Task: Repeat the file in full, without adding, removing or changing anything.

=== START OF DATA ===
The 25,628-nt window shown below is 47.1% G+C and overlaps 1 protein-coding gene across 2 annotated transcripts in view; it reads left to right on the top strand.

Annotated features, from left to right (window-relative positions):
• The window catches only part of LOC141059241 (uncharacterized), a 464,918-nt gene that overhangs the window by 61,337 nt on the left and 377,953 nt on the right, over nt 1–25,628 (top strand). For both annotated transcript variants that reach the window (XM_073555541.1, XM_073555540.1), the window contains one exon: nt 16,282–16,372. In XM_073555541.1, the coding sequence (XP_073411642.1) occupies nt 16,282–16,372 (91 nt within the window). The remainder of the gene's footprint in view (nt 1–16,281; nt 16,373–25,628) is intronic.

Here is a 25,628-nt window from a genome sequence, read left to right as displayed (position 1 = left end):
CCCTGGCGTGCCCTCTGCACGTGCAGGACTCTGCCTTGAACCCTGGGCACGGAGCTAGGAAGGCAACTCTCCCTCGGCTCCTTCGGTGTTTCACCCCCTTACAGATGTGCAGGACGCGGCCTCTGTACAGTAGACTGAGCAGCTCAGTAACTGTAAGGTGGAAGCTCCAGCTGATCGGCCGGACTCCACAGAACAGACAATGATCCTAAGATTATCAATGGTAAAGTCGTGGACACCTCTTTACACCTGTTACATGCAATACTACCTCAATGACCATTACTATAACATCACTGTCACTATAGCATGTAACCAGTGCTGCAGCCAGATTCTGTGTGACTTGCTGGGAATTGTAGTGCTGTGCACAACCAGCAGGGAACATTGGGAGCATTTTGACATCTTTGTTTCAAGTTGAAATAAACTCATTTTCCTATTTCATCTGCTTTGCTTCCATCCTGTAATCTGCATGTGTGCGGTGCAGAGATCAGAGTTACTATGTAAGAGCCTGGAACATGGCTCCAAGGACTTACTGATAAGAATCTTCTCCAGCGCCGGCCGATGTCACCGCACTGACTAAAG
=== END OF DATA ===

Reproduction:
The 25,628-nt window shown below is 47.1% G+C and overlaps 1 protein-coding gene across 2 annotated transcripts in view; it reads left to right on the top strand.

Annotated features, from left to right (window-relative positions):
• The window catches only part of LOC141059241 (uncharacterized), a 464,918-nt gene that overhangs the window by 61,337 nt on the left and 377,953 nt on the right, over nt 1–25,628 (top strand). For both annotated transcript variants that reach the window (XM_073555541.1, XM_073555540.1), the window contains one exon: nt 16,282–16,372. In XM_073555541.1, the coding sequence (XP_073411642.1) occupies nt 16,282–16,372 (91 nt within the window). The remainder of the gene's footprint in view (nt 1–16,281; nt 16,373–25,628) is intronic.

Here is a 25,628-nt window from a genome sequence, read left to right as displayed (position 1 = left end):
CCCTGGCGTGCCCTCTGCACGTGCAGGACTCTGCCTTGAACCCTGGGCACGGAGCTAGGAAGGCAACTCTCCCTCGGCTCCTTCGGTGTTTCACCCCCTTACAGATGTGCAGGACGCGGCCTCTGTACAGTAGACTGAGCAGCTCAGTAACTGTAAGGTGGAAGCTCCAGCTGATCGGCCGGACTCCACAGAACAGACAATGATCCTAAGATTATCAATGGTAAAGTCGTGGACACCTCTTTACACCTGTTACATGCAATACTACCTCAATGACCATTACTATAACATCACTGTCACTATAGCATGTAACCAGTGCTGCAGCCAGATTCTGTGTGACTTGCTGGGAATTGTAGTGCTGTGCACAACCAGCAGGGAACATTGGGAGCATTTTGACATCTTTGTTTCAAGTTGAAATAAACTCATTTTCCTATTTCATCTGCTTTGCTTCCATCCTGTAATCTGCATGTGTGCGGTGCAGAGATCAGAGTTACTATGTAAGAGCCTGGAACATGGCTCCAAGGACTTACTGATAAGAATCTTCTCCAGCGCCGGCCGATGTCACCGCACTGACTAAAG